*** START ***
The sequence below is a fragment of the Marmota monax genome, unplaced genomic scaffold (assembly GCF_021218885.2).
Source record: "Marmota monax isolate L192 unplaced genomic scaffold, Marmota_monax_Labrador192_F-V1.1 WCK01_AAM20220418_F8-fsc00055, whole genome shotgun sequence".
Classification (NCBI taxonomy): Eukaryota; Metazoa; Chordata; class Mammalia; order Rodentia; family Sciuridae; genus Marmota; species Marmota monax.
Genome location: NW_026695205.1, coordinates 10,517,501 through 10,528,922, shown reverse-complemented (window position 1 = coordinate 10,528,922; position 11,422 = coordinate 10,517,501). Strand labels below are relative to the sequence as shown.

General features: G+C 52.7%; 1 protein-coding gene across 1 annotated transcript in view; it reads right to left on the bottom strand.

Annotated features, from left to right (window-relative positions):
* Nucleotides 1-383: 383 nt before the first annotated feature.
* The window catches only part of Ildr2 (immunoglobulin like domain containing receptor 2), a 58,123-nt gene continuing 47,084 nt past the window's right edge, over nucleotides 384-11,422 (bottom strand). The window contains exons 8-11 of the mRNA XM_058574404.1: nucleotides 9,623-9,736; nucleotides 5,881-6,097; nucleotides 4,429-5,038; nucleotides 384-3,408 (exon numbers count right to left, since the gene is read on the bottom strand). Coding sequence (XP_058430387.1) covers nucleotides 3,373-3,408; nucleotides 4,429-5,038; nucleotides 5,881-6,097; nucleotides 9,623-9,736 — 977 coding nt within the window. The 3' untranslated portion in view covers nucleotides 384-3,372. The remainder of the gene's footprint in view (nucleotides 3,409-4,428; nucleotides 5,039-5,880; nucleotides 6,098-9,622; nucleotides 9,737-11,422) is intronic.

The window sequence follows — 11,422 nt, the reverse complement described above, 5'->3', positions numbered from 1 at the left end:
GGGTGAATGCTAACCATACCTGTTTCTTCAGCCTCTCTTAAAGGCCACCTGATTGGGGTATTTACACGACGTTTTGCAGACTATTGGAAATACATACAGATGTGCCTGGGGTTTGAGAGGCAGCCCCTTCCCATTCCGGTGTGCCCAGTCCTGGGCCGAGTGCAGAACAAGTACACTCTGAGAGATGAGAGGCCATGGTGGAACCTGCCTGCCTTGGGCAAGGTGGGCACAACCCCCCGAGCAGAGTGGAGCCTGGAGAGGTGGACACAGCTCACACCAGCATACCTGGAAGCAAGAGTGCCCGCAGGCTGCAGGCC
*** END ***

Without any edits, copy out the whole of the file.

The sequence below is a fragment of the Marmota monax genome, unplaced genomic scaffold (assembly GCF_021218885.2).
Source record: "Marmota monax isolate L192 unplaced genomic scaffold, Marmota_monax_Labrador192_F-V1.1 WCK01_AAM20220418_F8-fsc00055, whole genome shotgun sequence".
Classification (NCBI taxonomy): Eukaryota; Metazoa; Chordata; class Mammalia; order Rodentia; family Sciuridae; genus Marmota; species Marmota monax.
Genome location: NW_026695205.1, coordinates 10,517,501 through 10,528,922, shown reverse-complemented (window position 1 = coordinate 10,528,922; position 11,422 = coordinate 10,517,501). Strand labels below are relative to the sequence as shown.

General features: G+C 52.7%; 1 protein-coding gene across 1 annotated transcript in view; it reads right to left on the bottom strand.

Annotated features, from left to right (window-relative positions):
* Nucleotides 1-383: 383 nt before the first annotated feature.
* The window catches only part of Ildr2 (immunoglobulin like domain containing receptor 2), a 58,123-nt gene continuing 47,084 nt past the window's right edge, over nucleotides 384-11,422 (bottom strand). The window contains exons 8-11 of the mRNA XM_058574404.1: nucleotides 9,623-9,736; nucleotides 5,881-6,097; nucleotides 4,429-5,038; nucleotides 384-3,408 (exon numbers count right to left, since the gene is read on the bottom strand). Coding sequence (XP_058430387.1) covers nucleotides 3,373-3,408; nucleotides 4,429-5,038; nucleotides 5,881-6,097; nucleotides 9,623-9,736 — 977 coding nt within the window. The 3' untranslated portion in view covers nucleotides 384-3,372. The remainder of the gene's footprint in view (nucleotides 3,409-4,428; nucleotides 5,039-5,880; nucleotides 6,098-9,622; nucleotides 9,737-11,422) is intronic.

The window sequence follows — 11,422 nt, the reverse complement described above, 5'->3', positions numbered from 1 at the left end:
GGGTGAATGCTAACCATACCTGTTTCTTCAGCCTCTCTTAAAGGCCACCTGATTGGGGTATTTACACGACGTTTTGCAGACTATTGGAAATACATACAGATGTGCCTGGGGTTTGAGAGGCAGCCCCTTCCCATTCCGGTGTGCCCAGTCCTGGGCCGAGTGCAGAACAAGTACACTCTGAGAGATGAGAGGCCATGGTGGAACCTGCCTGCCTTGGGCAAGGTGGGCACAACCCCCCGAGCAGAGTGGAGCCTGGAGAGGTGGACACAGCTCACACCAGCATACCTGGAAGCAAGAGTGCCCGCAGGCTGCAGGCC